On 16 April, several observers from the Office of the Secretary of the Navy came aboard McCaffery to see first-hand a DDE in an exercise assigned to evaluate a defense concept against a large scale submarine attack. On 22 April, McCaffery was in the Newport operating area to test the structural strength of the hull before the scheduled shipyard overhaul. While the ship was underway at approximately 5 knots, eleven MK6 depth charges were sequentially fired off the stern of the ship, and detonated at a shallow depth. The pictures show the detonation sequence.

McCaffery returned to port with no apparent structural damage. On 23 April, McCaffery conducted gunnery exercises in the Newport operating area, and returned to port.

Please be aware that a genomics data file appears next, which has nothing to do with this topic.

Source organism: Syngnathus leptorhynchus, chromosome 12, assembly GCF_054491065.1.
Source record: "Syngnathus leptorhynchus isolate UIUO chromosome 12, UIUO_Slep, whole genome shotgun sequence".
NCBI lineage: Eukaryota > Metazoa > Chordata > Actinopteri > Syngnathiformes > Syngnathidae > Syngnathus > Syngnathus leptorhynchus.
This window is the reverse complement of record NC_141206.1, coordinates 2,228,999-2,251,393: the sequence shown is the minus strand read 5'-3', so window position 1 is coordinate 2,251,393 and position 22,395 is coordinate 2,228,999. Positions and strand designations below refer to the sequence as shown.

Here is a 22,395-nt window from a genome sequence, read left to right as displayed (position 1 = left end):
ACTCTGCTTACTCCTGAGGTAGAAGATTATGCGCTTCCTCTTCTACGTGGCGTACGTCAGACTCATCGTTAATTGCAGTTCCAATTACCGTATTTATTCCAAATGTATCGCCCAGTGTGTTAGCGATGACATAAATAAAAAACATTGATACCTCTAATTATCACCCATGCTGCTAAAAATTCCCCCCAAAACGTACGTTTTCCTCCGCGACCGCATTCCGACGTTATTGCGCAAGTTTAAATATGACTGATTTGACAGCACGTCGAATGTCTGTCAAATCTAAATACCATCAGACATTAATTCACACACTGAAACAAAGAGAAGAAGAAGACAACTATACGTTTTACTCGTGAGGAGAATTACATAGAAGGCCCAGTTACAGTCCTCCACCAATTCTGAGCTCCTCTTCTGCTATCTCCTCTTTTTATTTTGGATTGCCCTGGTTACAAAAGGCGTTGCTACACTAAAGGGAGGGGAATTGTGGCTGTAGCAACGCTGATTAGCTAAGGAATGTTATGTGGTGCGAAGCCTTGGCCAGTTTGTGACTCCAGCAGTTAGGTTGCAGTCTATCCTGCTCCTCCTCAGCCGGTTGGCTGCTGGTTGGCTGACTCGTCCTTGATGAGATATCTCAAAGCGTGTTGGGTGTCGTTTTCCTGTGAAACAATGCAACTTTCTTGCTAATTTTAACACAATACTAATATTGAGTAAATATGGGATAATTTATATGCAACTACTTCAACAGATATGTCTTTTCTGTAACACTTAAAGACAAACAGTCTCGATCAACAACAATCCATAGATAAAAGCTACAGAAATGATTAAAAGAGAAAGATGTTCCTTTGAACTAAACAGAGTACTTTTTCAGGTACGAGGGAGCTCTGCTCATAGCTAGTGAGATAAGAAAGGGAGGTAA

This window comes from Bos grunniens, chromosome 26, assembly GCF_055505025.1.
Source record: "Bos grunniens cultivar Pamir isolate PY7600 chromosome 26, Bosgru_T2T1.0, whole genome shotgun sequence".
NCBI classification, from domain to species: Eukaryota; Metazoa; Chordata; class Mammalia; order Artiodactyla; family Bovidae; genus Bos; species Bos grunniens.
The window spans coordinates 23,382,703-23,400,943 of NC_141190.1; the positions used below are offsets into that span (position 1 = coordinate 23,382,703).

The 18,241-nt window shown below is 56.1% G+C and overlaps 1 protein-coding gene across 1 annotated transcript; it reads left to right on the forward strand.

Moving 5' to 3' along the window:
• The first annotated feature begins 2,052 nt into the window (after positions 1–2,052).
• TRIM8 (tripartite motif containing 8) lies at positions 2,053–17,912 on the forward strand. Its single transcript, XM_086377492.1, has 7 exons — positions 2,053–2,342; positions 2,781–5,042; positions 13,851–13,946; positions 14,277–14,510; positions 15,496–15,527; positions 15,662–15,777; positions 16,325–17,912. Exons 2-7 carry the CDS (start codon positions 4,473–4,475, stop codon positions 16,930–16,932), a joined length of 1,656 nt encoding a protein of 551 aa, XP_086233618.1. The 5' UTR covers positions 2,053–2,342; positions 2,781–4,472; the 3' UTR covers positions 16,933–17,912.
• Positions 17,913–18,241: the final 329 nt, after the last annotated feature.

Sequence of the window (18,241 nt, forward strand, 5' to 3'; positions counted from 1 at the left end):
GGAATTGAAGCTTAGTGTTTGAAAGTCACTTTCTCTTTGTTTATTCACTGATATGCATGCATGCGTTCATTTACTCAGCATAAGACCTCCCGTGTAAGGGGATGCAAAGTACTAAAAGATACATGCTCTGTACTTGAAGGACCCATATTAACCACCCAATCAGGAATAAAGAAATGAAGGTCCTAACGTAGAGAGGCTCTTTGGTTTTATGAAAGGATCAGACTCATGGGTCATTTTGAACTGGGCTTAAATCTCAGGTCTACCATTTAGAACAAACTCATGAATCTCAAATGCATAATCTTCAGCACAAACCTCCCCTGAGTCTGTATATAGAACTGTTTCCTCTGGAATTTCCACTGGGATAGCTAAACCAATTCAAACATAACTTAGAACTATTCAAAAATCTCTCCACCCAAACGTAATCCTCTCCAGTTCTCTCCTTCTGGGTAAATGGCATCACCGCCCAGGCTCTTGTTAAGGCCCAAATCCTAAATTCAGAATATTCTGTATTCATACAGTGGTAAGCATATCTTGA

On 25 April, McCaffery held a Family Day cruise in the Newport operating area.

McCaffery remained at Newport through 11 May for pre-overhaul tender available. On 12 May, McCaffery got underway for shipyard overhaul in Boston. She steamed through the Cape Cod Canal in foggy weather, and arrived the same day at Hingham Bay to off-load ammunition at Boston Harbor armory. The next day, she tied up to a pier at the Boston Naval Shipyard, South Boston Annex, and shifted to shore-based power.

On 12 June, McCaffery went into dry dock for inspection of the hull, tubes, and outboard couplings. Minor discrepancies were found and repaired. Also, both shafts were removed for normal inspection and maintenance. All of the original 40MM gun mounts were removed as part of this shipyard overhaul. On 9 July, as the dry dock was flooded, several leaks were detected, and the dry dock was pumped out to the one-foot level for repairs. After repairs were completed, the dry dock was flooded, and McCaffery was moved to a pier for further modifications.

On 18 July, CDR Thomas M. Lemon relieved CDR George J. Davis as commanding officer of McCaffery.